Bug 72808 - disk corruption experienced on NFS & build server with LVM
disk corruption experienced on NFS & build server with LVM
Status: CLOSED NOTABUG
Product: Red Hat Public Beta
Classification: Retired
Component: kernel (Show other bugs)
null
athlon Linux
medium Severity high
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Assigned To: Arjan van de Ven
Brian Brock
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Depends On:
Blocks:
  Show dependency treegraph
 
Reported: 2002-08-27 20:20 EDT by Alexandre Oliva
Modified: 2007-04-18 12:46 EDT (History)
1 user (show)

See Also:
Fixed In Version:
Doc Type: Bug Fix
Doc Text:
Story Points: ---
Clone Of:
Environment:
Last Closed: 2002-08-28 04:55:24 EDT
Type: ---
Regression: ---
Mount Type: ---
Documentation: ---
CRM:
Verified Versions:
Category: ---
oVirt Team: ---
RHEL 7.3 requirements from Atomic Host:
Cloudforms Team: ---


Attachments (Terms of Use)
Snippet from /var/log/messages containing all the relevant messages (28.90 KB, application/octet-stream)
2002-08-27 20:21 EDT, Alexandre Oliva
no flags Details

  None (edit)
Description Alexandre Oliva 2002-08-27 20:20:25 EDT
From Bugzilla Helper:
User-Agent: Mozilla/5.0 (X11; U; Linux i686; en-US; rv:1.0.1) Gecko/20020809

Description of problem:
I've had this athlon box with an Asus A7V133 MB for almost a year.  It has run
Red Hat Linux 7.1, 7.2, 7.3 and lately limbo (2) and null.  It has never had any
hardware problems for the first months, until I swapped its CD rom for a CDRW,
and then the IDE0 bus (where the CDRW and one of the hard disks are) would hang.
 Most often, the system recovered by itself.  Sometimes, it didn't, even though
I had RAID1 for the root filesystem and RAID5 for all other filesystems, using 4
disks, one in each IDE controller (2 VIA channels, 2 Promise channels, all built
in the MB).  Since I noticed, after 1 or 2 hangs over a period of a few weeks,
that the CDRW led had started blinking without any reason, I figured it might
have something to do with cabling or some bad contact in the IDE cables.  I
replaced the cable, to no avail.  I learned to live with this problem: whenever
I see the CDRW led blinking without my using it, I reach for the IDE cable and
press the connectors; this always gets the system in a working state again, but
I'm not sure it makes any real difference.

When I installed null for the first time, the day it debuted, I decided I wanted
to play with LVM, and removed all my RAID devices and created one PV per disk
(in addition to some swap space in all disks, and 100MB for /boot on hda and
hde).  I created striped logical volumes with 16MB extents (x4, i.e. 64MB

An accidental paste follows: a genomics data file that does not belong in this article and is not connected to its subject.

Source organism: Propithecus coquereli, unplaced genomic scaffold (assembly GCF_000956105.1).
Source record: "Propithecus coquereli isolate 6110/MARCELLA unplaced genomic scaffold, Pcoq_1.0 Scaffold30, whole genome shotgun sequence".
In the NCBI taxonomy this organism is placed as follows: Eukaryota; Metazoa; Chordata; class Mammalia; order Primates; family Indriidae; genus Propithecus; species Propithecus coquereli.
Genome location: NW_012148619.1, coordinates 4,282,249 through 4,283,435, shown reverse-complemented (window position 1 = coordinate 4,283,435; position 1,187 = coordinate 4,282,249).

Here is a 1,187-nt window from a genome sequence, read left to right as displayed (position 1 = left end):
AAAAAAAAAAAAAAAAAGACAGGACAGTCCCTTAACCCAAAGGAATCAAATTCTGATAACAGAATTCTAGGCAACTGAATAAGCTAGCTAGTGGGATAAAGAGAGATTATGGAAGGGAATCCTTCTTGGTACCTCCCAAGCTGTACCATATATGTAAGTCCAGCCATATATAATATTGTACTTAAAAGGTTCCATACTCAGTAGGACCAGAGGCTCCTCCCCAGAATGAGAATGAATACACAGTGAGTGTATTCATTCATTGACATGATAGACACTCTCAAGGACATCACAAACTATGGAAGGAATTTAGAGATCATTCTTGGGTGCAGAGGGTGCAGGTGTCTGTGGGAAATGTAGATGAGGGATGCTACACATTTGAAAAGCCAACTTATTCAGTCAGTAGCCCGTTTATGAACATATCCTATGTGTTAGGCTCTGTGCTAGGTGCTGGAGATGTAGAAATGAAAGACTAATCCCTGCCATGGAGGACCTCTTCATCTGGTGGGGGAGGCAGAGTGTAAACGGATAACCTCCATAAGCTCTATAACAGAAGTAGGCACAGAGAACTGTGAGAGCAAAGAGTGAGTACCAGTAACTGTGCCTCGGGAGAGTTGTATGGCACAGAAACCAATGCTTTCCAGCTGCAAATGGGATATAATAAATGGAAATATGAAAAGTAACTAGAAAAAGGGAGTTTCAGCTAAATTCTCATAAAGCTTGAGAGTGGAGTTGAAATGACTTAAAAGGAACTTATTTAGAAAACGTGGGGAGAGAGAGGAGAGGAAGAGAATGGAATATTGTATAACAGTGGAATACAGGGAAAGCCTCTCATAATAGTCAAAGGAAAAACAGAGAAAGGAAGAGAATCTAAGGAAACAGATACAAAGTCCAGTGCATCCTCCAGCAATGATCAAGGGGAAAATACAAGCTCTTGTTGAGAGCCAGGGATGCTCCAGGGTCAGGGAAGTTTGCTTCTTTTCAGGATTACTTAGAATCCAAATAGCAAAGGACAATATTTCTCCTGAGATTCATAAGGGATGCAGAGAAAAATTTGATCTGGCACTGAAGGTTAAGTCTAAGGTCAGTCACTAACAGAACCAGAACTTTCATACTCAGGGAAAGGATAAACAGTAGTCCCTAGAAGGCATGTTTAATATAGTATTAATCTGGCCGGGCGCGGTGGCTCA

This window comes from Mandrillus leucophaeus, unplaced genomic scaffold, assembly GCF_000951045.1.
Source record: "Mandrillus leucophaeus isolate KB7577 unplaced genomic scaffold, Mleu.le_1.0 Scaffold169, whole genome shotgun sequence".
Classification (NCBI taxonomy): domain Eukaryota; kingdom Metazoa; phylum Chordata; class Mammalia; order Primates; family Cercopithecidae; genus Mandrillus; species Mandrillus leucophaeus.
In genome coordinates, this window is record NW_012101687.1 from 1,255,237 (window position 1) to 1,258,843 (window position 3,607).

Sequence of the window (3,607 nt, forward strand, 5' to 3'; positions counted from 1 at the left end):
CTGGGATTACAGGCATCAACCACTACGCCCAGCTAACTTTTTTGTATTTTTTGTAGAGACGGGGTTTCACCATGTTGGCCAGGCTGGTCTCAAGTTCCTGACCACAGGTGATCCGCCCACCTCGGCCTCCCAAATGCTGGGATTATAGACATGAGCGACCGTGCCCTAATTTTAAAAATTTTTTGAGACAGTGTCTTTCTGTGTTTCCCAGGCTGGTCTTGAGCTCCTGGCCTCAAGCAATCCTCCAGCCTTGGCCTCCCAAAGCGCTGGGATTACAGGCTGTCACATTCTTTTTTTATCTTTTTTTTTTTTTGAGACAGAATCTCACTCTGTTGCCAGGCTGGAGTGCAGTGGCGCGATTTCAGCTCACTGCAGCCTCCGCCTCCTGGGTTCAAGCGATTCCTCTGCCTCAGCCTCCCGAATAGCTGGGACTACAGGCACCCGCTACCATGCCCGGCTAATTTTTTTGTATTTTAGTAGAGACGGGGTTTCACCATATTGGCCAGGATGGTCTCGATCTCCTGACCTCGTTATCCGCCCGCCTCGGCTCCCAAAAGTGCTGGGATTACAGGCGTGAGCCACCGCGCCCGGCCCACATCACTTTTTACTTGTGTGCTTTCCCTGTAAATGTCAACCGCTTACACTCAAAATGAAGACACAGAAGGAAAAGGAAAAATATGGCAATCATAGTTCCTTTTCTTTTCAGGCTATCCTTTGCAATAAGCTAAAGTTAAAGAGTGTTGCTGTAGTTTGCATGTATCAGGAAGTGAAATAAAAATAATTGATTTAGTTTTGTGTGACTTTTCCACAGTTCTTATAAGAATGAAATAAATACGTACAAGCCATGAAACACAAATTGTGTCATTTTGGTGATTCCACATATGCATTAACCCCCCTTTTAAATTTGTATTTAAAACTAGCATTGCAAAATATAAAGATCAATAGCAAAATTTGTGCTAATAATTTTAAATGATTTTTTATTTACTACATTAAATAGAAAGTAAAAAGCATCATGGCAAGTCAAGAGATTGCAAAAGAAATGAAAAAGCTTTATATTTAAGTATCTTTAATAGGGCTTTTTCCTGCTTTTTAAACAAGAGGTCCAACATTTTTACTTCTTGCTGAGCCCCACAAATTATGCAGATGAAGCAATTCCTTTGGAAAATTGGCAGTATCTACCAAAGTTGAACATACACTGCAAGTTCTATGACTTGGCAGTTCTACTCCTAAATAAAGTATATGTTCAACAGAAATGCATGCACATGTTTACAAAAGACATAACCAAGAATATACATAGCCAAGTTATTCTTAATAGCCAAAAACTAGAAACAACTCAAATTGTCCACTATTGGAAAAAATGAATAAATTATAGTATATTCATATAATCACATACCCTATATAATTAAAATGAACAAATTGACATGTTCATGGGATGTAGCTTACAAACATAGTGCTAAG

strides) for / and /l (my local data filesystem).  The machine has worked fine
with kernel 2.4.18-11, and then 2.4.18-12.

Ther other day, at sct's advice, I decided to reconfigure my LVM set up so as to
optimize disk for the expected kinds of workload and to be able to grow the
logical volumes, which I couldn't do to this system unless I added a multiple of
4 disks, due to LVM striping.

So I reinstalled it from scratch, doing what I called `poor man's striping',
i.e., allocating consecutive extents on different disks, using a script like this:

lvcreate -l 1 -n null all /dev/hda1
for f in /dev/hd{c,e,g,a}1; do lvextend -l +1 /dev/all/null $f; done
lvreduce -L 5G /dev/all/null
lvcreate -l 1 -n l all /dev/hda1
for f in /dev/hd{c,e,g,a}1; do lvextend -l +1 /dev/all/l $f; done
mke2fs -j -R stride=4096 -L null/ /dev/all/null
mke2fs -j -R stride=4096 -L /l /dev/all/l

Then run anaconda on that and told it not to format /dev/all/null nor
/dev/all/l, using the former as the root filesystem.  Installation completed
successfully, and I restored the 150GB in /l from another machine overnight. 
This was from Saturday to Sunday.

Sunday and Monday, I used the system normally, i.e., built an entire
toolchain+glibc several times, while experimenting some patches I've been
working on to enable gcc to use distcc for bootstrapping, using the earlier
stages of the bootstrap mounted over NFS.  Formerly, I didn't use NFS very often
(in fact, back in limbo2, I didn't use it at all, since most of my machines were
still running 7.3, that would hang the nfsd on limbo 2).

On Monday morning already, I experienced some odd behavior, namely, there were
some compile errors during bootstrap of GCC using distcc that, if repeated,
would complete successfully.  To convince myself I didn't have a problem with my
desktop, that holds the primary copy of all my data, I ran a local bootstrap,
and that worked fine.  Only when I brought more machines into the build, using
distcc, did the errors show up.

This may be related with the increased load on the local machine, since at the
very least it has to preprocess files it ships for the remote distccds to
compile, and server out every stage compiler over NFS to the other 5 build machines.

This was the last noticeable problem I had on Monday.  This Tuesday, I got back
to work in the morning, and got back to building a cross toolchain+glibc, also
using distcc.  During the afternoon, I ran into some build problems: some object
files in ~/.ccache were corrupted, to the point that the linker no longer